Writer-director Teja paints a broad outline of his principal characters in the first few minutes. A boy is left in a monastery in Bhutan. He is bruised, physically and mentally, and needs to heal in the presence of kind-hearted monks. His uncle tells him that he isn’t being abandoned and that Sita, his maradalu (when will Telugu films grow out of bava-maradalu stories?), will seek him out. Funny enough, he makes a red mark on a wall and says that when Sita grows that tall, she will come to meet him.
Years later, slum dwellers are ousted for a proposed shopping mall in the area. In a regular film, this would be the work of a villain. Here, the one who’s responsible for this is Sita (Kajal Aggarwal). She arrives in a fleet of black cars and is dressed in black. That’s Teja’s way of establishing that his leading lady is an antithesis to the idea of a pure-hearted Sita from Ramayana.
Considering how often women end up playing docile, second fiddle characters, it’s interesting that the leading lady is an unapologetic, ruthless business woman, especially when there are signs that the story wouldn’t take a predictable path of taming the shrew. But the happiness is short lived.
- Cast: Kajal Aggarwal, Bellamkonda Sreenivas, Sonu Sood
- Direction: Teja
Had the character of Sita been better etched, it would have shown her smart strategies that make her powerful. But what we get to see is her shallow method of functioning, masked by her overbearing posturing. When she emphasises that she’s the one who will define the boundaries, we understand that she’s redefining the ‘lakshman rekha’. But when she keeps harping on her name and that she sets the norms, I felt like saying we get it, let’s move on with the story.
The story pits her against a modern day Ravana — Basavaraju (Sonu Sood). Ram or Raghuram (Bellamkonda Sai Sreenivas), meanwhile awaits Sita in the Bhutan monastery. Sita reaches out to him. Oh yes, she’s grown as tall at that red mark on the wall! Ram is unpredictably naive (apparently he doesn’t understand the ways of the world since he grew up in a monastery) but also silly. But he’s blessed with Baahubali-like muscle power and has the ability of Chitti (yes, the robot character played by Rajinikanth) to memorise law books in a few minutes.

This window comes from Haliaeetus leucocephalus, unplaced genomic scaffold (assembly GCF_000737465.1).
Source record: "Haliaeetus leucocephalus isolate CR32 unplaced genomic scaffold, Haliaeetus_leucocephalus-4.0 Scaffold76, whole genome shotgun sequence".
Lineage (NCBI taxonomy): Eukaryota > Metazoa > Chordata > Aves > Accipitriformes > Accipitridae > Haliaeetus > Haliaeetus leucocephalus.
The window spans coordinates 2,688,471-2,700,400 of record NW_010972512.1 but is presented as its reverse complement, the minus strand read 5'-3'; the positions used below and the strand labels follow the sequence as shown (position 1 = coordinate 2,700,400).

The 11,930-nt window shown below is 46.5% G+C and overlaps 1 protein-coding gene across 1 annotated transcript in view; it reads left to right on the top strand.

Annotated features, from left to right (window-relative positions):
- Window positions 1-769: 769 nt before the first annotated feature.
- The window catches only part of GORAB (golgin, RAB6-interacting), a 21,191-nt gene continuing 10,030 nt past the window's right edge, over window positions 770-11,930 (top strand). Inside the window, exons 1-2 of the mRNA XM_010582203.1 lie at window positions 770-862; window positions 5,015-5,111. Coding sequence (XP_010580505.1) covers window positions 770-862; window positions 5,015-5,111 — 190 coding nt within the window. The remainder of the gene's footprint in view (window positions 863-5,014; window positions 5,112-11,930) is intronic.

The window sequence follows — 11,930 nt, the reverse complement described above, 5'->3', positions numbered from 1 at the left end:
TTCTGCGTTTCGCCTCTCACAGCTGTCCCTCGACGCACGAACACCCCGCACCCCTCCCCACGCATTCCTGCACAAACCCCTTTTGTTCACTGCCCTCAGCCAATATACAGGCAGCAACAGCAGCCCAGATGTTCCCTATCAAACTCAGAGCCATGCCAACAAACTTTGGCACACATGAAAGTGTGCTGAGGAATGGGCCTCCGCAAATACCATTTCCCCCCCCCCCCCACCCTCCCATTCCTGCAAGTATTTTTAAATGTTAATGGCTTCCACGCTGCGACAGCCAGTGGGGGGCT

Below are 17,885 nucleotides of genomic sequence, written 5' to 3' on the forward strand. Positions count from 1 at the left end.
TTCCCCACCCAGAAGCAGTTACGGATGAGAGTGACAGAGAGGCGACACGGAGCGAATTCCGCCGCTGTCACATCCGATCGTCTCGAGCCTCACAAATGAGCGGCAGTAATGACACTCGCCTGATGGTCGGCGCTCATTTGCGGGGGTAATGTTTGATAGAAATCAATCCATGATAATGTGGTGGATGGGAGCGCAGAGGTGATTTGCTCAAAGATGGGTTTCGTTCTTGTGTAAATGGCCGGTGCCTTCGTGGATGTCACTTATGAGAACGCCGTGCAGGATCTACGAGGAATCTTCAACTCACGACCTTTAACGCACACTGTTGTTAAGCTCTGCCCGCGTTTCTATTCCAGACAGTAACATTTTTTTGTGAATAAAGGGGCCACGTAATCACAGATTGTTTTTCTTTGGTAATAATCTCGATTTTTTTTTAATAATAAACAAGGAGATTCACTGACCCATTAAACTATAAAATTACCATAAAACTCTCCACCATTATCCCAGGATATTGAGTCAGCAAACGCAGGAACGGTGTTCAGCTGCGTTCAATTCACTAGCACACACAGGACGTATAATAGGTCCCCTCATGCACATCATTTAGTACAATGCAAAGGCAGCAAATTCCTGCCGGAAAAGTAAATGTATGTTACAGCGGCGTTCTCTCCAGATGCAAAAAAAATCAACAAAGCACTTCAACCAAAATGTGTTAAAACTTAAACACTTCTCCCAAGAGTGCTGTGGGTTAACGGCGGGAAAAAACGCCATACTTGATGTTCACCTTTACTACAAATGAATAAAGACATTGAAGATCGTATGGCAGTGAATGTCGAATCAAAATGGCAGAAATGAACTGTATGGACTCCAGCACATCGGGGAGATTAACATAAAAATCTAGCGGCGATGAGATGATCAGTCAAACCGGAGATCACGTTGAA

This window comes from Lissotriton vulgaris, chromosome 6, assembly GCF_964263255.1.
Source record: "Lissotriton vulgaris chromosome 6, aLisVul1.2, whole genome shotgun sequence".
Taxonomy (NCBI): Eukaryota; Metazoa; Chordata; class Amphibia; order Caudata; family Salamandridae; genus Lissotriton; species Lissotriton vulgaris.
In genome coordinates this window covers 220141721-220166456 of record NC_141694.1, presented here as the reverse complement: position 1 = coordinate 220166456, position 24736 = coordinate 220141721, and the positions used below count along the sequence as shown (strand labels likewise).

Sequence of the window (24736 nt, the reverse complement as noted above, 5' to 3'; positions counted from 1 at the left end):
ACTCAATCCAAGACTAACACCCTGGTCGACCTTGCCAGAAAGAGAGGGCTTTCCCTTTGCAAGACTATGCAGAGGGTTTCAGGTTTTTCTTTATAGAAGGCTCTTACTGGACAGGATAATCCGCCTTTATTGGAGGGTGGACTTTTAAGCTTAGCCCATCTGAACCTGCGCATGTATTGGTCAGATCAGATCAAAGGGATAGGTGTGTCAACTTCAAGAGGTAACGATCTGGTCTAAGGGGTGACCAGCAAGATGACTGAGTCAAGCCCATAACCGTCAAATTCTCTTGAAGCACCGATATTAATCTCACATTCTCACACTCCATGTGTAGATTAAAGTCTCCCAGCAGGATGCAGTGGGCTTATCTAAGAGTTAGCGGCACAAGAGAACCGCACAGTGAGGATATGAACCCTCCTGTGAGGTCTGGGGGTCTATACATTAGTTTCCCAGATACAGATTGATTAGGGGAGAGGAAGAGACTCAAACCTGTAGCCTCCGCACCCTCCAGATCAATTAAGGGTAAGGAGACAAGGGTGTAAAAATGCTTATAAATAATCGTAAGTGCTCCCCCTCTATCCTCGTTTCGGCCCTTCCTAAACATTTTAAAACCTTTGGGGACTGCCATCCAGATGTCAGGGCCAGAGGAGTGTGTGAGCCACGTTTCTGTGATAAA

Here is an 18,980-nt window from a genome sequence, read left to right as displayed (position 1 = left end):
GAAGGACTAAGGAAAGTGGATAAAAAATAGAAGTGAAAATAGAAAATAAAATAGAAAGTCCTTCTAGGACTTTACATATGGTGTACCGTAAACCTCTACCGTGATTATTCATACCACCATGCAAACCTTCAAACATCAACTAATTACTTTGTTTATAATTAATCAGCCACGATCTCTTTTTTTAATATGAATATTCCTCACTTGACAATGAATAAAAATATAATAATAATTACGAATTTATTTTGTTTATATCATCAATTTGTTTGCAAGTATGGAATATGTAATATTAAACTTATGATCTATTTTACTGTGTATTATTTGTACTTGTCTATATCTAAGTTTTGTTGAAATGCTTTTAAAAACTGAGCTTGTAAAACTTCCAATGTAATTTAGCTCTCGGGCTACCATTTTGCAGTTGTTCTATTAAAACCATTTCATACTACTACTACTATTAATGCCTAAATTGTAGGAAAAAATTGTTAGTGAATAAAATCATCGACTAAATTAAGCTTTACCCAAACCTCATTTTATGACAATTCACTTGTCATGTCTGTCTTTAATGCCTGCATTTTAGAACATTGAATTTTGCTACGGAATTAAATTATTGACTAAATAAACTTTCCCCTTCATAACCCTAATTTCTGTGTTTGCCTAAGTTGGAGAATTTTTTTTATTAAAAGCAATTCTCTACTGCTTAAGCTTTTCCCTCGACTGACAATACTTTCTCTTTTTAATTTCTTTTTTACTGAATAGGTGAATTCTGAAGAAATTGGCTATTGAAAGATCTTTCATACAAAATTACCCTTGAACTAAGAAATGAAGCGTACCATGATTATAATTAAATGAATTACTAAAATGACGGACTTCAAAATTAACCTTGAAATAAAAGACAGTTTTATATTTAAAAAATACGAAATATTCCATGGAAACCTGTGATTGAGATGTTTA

The broad characterisations of Sita and Ram and the tussle for inheritance of wealth is loosely inspired by the 1988 Hollywood film Rain Man , starring Tom Cruise and Dustin Hoffman. A change of gender (Tom Cruise becomes Kajal) and some references to Ramayana is the crux of Sita .
The film doesn’t leverage on its premise and stretches the plot to the point of boredom. Kajal Aggarwal does her best to shoulder the film and portray the complexities of Sita, so if only the writing had been better. This is one of the better performances from Bellamkonda Sreenivas. Sonu Sood fits the part of a lust-driven modern day Ravana. Tanikella Bharani is cast in the interesting role of a cryptic assistant to Basavaraju. Abhinav Gomatam too makes an impression in a sizeable role of Sita’s secretary.
In a supposedly woman-centric film, it’s ironic how politically incorrect some scenes are. For instance, the so-called naive hero breaks open the bathroom door because he’s in a rush to take a leak, without pausing to think of the woman who’s in the shower. The monks never taught him a thing or two about the opposite sex and matters of privacy? Also, in this day of heightened discourse of gender sensitisation, it doesn’t ring right when the hero tells the villain that he can whisk away Sita, but not if she’s Ram’s wife. Scratch that. No woman, irrespective of her marital status, can be violated.